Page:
4. PANCREATIC CANCER

Several recent studies on bacterial profiles in pancreatic cancer (PC) patients have shown dysbiosis in the oral cavity, duodenal mucosa and feces as compared with healthy controls. A summary of the reported associations of oral microbiome profiles and pancreatic cancers is shown in Table 4, and the bacterial associations with healthy control individuals investigated in parallel are shown in Table 5. In an earlier study, Farrell et al. [74] analyzed saliva samples of 10 resectable PC patients and 10 matched controls for the presence and abundance of bacterial species by array profiling (410 oligonucleotide probes) and real-time quantitative PCR. A total of 16 species/clusters showed significant differences between PC patients and healthy controls representing six genera: Streptococcus, Prevotella, Campylobacter, Granulicatella, Atopobium and Neisseria. In particular, the levels of N. elongata and S. mitis were significantly reduced and the levels of G. adiacens were increased in PC patients. The levels of G. adiacens and S. mitis were significantly different between PC and chronic pancreatitis and between PC and healthy individuals. Another study used high throughput sequencing to analyze the microbiome of saliva samples of a total of 108 patients [75], of which 8 were diagnosed with PC, 78 with other diseases, including cancer, and 22 were considered healthy. The results showed a higher proportion of Leptotrichia and a lower proportion of Porphyromonas and Neisseria in PC patients. Interestingly, the ratio of the bacterial genera Leptotrichia and Porphyromonas was significantly higher in PC patients as compared with the group of other diseases (including cancer) and the group of healthy subjects. Olson et al. [76] analyzed by 16S rRNA amplification and sequencing the oral microbiota in the saliva of about 50 newly diagnosed PDAC patients, 40 patients with intraductal papillary mucinous neoplasms and nearly 60 healthy controls. PDAC cases showed higher levels than controls of Firmicutes and related taxa (Bacilli, Lactobacillales, Streptococcaceae, Streptococcus). In turn, healthy controls showed higher levels of Proteobacteria and related taxa (Gammaproteobacteria, Pasteurellales, Pasteurellaceae, Haemophilus; and Betaproteobacteria, Neisseriales, Neisseriaceae, Neisseria). These differences were statistically significant.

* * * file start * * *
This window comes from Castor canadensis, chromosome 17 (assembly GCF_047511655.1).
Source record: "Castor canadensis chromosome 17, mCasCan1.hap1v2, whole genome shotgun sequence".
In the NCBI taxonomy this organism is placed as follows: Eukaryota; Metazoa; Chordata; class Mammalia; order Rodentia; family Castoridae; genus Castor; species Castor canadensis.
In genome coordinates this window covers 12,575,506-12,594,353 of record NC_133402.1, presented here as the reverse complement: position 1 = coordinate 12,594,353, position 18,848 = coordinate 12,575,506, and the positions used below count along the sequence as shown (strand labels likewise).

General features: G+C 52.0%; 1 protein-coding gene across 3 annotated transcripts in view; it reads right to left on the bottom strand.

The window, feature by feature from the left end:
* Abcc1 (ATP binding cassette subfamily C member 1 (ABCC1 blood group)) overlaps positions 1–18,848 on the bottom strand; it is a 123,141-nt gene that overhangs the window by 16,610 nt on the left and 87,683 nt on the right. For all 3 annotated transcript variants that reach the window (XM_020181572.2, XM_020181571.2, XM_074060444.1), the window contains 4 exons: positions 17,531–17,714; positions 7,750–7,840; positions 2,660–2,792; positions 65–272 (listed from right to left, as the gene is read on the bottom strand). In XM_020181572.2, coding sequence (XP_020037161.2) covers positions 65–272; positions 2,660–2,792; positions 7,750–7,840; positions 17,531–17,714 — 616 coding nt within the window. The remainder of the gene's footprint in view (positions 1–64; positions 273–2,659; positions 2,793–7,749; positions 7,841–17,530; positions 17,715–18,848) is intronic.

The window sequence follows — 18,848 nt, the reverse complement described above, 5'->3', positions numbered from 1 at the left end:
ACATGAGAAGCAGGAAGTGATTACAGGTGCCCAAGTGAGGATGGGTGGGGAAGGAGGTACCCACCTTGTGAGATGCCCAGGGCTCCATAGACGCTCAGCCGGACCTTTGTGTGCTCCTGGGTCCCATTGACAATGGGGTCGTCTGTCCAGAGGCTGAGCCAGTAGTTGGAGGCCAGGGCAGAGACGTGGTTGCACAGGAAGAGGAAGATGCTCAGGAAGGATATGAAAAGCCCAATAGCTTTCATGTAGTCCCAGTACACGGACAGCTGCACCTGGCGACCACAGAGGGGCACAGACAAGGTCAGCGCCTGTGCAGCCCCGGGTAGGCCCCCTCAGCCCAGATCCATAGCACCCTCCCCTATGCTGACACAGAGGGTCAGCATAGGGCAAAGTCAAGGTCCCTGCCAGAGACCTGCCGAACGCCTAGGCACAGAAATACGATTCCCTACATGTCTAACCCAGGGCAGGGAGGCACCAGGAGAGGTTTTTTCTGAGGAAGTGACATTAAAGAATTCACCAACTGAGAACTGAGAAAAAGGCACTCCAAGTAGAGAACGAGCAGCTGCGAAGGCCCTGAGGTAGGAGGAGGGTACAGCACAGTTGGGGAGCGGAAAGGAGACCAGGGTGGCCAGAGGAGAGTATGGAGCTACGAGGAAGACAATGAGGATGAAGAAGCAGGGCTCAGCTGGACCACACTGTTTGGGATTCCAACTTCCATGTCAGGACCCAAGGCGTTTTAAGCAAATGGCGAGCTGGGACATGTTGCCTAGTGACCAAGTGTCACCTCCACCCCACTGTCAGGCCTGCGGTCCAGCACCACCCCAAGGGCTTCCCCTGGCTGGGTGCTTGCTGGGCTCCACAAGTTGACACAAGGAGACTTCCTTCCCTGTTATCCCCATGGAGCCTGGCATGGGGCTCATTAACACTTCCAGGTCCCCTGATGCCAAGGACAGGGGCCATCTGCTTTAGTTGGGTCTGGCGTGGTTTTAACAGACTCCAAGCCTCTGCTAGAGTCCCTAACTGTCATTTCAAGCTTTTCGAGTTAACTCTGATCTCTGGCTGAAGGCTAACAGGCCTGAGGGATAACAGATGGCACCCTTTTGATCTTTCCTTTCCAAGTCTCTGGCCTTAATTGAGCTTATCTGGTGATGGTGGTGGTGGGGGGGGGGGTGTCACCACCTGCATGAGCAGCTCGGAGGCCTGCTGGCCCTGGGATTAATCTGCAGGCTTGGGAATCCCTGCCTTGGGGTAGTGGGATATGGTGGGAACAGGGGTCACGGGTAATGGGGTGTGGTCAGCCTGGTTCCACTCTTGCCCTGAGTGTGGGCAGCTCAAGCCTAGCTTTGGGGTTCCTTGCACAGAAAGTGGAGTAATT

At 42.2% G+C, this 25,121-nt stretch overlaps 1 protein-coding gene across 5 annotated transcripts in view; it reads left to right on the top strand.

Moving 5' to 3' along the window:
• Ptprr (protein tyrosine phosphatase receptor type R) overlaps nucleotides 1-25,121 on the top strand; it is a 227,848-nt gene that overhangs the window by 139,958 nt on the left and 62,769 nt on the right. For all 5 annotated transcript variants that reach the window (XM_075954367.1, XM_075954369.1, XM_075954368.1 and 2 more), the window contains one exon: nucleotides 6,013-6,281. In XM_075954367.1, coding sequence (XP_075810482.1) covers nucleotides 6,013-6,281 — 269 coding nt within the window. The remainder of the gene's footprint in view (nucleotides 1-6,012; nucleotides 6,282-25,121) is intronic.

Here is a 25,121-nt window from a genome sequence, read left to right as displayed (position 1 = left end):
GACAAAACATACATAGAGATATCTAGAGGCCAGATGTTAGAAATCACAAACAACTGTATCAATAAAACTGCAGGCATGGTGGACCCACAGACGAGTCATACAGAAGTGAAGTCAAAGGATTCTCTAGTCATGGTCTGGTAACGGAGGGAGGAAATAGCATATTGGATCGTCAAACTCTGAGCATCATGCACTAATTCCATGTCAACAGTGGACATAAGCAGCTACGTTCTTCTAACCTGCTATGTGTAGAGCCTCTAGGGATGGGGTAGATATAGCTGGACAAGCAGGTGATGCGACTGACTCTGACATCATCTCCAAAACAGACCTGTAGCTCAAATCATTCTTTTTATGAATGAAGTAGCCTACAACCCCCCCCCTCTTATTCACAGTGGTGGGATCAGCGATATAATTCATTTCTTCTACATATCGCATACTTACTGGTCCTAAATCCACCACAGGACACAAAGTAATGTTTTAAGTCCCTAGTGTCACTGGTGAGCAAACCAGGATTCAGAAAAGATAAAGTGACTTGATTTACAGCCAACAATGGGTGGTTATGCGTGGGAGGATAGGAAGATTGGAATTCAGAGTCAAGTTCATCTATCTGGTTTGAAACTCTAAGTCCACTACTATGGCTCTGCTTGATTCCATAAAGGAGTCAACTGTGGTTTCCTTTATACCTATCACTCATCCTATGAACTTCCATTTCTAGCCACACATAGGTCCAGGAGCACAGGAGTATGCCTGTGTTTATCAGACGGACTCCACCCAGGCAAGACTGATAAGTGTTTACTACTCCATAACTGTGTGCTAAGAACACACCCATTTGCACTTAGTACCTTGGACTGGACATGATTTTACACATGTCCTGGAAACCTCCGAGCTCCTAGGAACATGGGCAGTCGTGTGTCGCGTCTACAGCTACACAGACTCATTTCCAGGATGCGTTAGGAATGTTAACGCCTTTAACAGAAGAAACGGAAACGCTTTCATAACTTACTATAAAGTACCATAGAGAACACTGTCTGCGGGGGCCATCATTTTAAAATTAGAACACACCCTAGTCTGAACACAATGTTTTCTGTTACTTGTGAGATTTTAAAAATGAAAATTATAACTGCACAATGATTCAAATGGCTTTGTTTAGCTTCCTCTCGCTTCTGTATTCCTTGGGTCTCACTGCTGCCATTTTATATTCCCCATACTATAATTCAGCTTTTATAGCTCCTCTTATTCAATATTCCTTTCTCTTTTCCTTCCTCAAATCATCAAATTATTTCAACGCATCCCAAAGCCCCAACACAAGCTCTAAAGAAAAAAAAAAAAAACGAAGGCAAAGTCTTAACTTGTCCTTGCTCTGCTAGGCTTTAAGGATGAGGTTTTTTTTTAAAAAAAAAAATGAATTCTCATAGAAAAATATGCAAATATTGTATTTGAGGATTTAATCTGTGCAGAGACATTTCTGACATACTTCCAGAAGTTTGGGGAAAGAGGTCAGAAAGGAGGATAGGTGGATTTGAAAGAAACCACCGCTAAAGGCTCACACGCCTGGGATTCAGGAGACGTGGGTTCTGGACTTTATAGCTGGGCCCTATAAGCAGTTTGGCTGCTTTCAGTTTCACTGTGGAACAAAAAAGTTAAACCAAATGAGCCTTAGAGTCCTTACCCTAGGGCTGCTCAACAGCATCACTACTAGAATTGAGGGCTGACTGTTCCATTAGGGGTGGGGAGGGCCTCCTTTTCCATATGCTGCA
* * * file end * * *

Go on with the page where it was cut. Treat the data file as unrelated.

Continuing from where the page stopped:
Table 3. Oral bacteria associated with esophageal cancers.
Cancer Phylum Genus/species Main findings N Technology used Case sample Control sample Reference
ESCC Bacteroidetes Porphyromonas gingivalis Presence associated with a higher risk of ESCC ESCC: 25 cases, and 25 controls
EAC: 81 cases, and 79 controls
16S rRNA sequencing Pre-diagnostic oral mouthwash from patients Pre-diagnostic oral mouthwash from matching controls Peters et al., 2017 [73]
Bacteroidetes Porphyromonas Relative abundance increased in the ESCC group compared to non-ESCC groups 87 diagnosed ESCC, 63 patients with dysplasia, and 85 healthy controls 16S rRNA pyrosequencing Saliva sample from cases Saliva sample from controls Chen et al., 2015 [72]
Prevotella
Firmicutes Streptococcus
Table 4. Oral bacteria associated with pancreatic cancers
Cancer Phylum Genus/species Main findings N Technology used Case sample Control sample Reference
PC Bacteroidetes Porphyromonas gingivalis Relative abundance associated with a higher risk of PC 361 incident adenocarcinoma of the pancreas, and 371 matching controls 16S rRNA sequencing Pre-diagnostic oral mouthwash samples from patients Pre-diagnostic oral mouthwash samples from controls Fan et al., 2018 [9]
Fusobacteria Leptotrichia Increased relative abundance in PC samples compared to non-PC samples 8 pancreatic cancer patients, 22 healthy controls, and 78 diagnosed with other diseases (including other cancer types) 16S rRNA sequencing Saliva samples from pancreatic cancer patients Saliva samples from healthy patients and patients with other diseases Torres et al., 2015 [75]
PDAC Firmicutes Streptococcus Increased relative abundance in PDAC samples compared to healthy controls 40 newly diagnosed PDAC, and 58 healthy controls 16S rRNA sequencing Saliva samples from cancer patients Saliva samples from healthy controls Olson et al., 2017 [76]
PHC Actinobacteria Rothia Increased relative abundance in PHC samples compared to healthy controls 30 PHC patients, and 25 healthy controls 16S rRNA sequencing Tongue coating sample from patients Tongue coating sample from healthy controls Lu et al., 2019 [77]
Firmicutes Peptostreptococcus
Fusobacteria Fusobacterium
Leptotrichia
Table 5. Oral bacteria associated with healthy controls in the pancreatic cancer studies.
Cancer Phylum Genus/species Main findings N Technology used Case sample Control sample Reference